One way that the novel follows through on its exploration of the differences between man-made and natural phenomena is by focusing on music, which plays an important role in these chapters. Stobrod’s repertoire of 900 fiddle tunes foregrounds the motif of sound and harmony that runs through the text. Ruby’s father talks about the tune he played to the dying girl, a melody that has now become a “habit” and that serves to give “order and meaning to a day’s end.” Ada finds it remarkable that music has redeemed Stobrod, even if this is only a partial redemption, and remains optimistic that everyone can make something of his or her life. Frazier shows how Stobrod has found something to give his life meaning, a thing for which both Ada and Inman are searching. Music also appears as a backdrop to Ada and Ruby’s natural environment. The dry scratching of the leaves in the trees is much like the snake rattle in Stobrod’s fiddle, although it does not carry the same sense of alarm or warning.
Music is similarly important in the “bride bed full of blood” chapter. Sara’s singing holds Inman’s attention because the words of her lullabies are full of pain and horror. Frazier suggests that, because tragedy is all Sara has known, it is all that she can sing about. Inman interprets her singing as a sign of her bravery. He identifies in it a touch of the “specter world,” a comment that calls to mind his belief in an invisible world. The routine that Inman and Sara develop—of lying beside each other in Sara’s bed like husband and wife—is both powerful and pathetic. It symbolizes a comfortable and content domesticity that Sara never again will know. Once again, Inman’s journey draws him into a world of pain in which he bears witness to the sadness and hopelessness of other people’s lives.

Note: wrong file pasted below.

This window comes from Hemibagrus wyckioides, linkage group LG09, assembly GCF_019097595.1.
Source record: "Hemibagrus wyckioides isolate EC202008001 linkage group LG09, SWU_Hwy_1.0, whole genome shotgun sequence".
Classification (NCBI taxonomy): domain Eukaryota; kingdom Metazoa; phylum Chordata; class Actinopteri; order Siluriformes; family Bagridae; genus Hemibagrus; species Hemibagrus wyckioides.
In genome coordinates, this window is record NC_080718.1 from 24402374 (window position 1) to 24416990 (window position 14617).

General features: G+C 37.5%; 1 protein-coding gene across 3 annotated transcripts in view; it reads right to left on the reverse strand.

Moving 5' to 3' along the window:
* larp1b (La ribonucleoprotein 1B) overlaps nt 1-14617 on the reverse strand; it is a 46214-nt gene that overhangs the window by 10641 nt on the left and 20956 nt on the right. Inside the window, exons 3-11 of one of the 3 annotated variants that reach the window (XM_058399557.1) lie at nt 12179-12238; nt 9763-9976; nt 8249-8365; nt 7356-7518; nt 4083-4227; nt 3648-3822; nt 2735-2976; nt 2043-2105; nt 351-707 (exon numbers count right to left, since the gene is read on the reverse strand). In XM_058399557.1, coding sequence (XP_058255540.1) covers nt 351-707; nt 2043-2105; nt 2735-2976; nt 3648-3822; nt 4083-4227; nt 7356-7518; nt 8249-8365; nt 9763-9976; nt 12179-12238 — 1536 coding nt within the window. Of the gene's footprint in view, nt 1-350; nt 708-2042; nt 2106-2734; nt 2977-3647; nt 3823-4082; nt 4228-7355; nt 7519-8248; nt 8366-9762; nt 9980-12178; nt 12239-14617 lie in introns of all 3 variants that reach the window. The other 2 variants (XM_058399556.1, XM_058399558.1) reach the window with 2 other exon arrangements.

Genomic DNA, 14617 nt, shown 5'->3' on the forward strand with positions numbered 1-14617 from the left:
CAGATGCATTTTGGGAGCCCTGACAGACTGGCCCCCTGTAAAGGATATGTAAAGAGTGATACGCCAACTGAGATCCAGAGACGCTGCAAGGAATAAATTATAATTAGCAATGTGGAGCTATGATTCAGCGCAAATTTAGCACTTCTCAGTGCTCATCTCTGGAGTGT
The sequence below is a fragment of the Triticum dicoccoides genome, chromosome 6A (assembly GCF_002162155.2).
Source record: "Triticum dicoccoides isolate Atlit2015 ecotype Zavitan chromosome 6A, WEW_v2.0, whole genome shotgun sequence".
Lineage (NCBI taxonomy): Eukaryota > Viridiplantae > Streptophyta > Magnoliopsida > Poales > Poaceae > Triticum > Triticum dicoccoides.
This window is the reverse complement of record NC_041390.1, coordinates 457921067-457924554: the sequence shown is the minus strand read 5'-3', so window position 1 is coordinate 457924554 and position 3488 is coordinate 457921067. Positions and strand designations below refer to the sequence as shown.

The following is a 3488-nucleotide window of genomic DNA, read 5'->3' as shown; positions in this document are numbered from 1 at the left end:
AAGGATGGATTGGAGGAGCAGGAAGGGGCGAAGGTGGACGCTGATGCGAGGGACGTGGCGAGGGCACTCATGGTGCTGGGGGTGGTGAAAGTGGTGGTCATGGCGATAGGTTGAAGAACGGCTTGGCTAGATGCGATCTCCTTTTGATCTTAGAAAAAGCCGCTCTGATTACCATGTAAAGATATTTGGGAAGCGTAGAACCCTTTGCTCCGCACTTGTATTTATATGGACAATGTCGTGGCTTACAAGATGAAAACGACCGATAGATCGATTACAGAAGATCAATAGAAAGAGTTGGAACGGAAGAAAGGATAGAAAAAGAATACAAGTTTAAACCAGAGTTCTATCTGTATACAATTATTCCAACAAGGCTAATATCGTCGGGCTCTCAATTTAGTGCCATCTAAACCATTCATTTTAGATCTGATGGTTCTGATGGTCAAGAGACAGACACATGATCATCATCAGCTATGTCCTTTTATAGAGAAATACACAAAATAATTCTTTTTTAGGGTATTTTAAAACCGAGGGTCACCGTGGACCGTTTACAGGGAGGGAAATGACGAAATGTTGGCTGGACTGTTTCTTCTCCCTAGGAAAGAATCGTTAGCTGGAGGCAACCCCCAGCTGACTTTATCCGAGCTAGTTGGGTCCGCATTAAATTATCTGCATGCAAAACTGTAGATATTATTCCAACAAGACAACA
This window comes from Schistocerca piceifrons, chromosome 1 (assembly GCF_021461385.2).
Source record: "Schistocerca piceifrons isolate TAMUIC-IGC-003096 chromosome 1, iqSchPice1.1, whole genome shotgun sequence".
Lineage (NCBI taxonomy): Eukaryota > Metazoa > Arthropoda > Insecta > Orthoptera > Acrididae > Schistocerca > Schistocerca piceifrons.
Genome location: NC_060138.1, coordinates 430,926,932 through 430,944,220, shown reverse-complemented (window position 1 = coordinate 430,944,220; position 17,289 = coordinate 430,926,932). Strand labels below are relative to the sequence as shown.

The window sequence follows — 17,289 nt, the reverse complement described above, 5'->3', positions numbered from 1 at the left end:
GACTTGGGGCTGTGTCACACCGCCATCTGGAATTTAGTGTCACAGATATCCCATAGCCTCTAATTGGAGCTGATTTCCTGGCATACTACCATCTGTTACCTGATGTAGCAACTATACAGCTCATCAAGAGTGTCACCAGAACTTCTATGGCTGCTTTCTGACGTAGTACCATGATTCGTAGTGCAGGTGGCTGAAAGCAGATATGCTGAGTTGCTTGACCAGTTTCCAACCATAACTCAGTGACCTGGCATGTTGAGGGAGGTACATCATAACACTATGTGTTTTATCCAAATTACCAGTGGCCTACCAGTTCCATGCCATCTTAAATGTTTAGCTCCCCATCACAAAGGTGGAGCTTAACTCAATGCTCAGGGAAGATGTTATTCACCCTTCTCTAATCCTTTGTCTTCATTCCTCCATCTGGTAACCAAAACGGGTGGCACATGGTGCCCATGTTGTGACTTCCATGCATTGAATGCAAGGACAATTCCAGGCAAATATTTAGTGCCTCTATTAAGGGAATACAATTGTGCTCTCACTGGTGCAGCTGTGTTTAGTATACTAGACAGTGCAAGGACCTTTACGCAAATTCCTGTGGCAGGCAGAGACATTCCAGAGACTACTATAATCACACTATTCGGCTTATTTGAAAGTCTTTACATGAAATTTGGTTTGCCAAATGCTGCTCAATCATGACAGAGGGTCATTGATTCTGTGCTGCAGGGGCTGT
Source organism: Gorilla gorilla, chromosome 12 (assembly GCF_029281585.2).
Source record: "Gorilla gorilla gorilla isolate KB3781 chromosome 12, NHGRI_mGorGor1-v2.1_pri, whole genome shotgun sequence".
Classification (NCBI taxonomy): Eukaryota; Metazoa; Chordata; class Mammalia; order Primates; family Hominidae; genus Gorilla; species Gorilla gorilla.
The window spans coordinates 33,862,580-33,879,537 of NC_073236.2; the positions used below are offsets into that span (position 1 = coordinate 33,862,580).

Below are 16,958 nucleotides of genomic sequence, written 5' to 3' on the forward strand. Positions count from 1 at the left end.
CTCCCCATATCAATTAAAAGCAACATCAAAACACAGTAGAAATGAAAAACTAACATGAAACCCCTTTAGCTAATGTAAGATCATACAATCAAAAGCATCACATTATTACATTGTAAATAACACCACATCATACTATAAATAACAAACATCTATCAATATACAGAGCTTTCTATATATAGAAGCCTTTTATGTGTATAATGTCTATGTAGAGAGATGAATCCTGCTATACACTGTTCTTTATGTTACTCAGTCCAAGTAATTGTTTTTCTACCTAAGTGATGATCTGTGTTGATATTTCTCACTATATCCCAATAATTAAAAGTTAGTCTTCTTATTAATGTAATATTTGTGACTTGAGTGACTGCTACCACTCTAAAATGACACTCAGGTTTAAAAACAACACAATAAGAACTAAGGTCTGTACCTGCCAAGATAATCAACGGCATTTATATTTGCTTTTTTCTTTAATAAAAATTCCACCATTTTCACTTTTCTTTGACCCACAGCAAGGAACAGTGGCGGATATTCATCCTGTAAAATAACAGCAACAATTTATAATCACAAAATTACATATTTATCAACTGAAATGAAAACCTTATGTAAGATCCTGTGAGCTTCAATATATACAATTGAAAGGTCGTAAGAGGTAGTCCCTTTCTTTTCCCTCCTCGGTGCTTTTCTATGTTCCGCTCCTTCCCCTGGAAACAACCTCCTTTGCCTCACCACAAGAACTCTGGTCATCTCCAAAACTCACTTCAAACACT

However, Inman is prepared to act as well as to listen. Inman realizes that he has to kill the three Federal soldiers so that Sara and her baby won’t starve. Although this act troubles Inman, he recognizes that he has suffered and seen worse acts committed in the name of war. Just as Inman killed the immoral Junior in “to live like a gamecock,” here he brings retribution to the Federal soldiers. Frazier casts his protagonist in the light of an avenger concerned with equalizing some of life’s inequalities. Inman’s acts prove that he has not lost the warrior instinct that preserved him in battle and that now fires his determination to return home.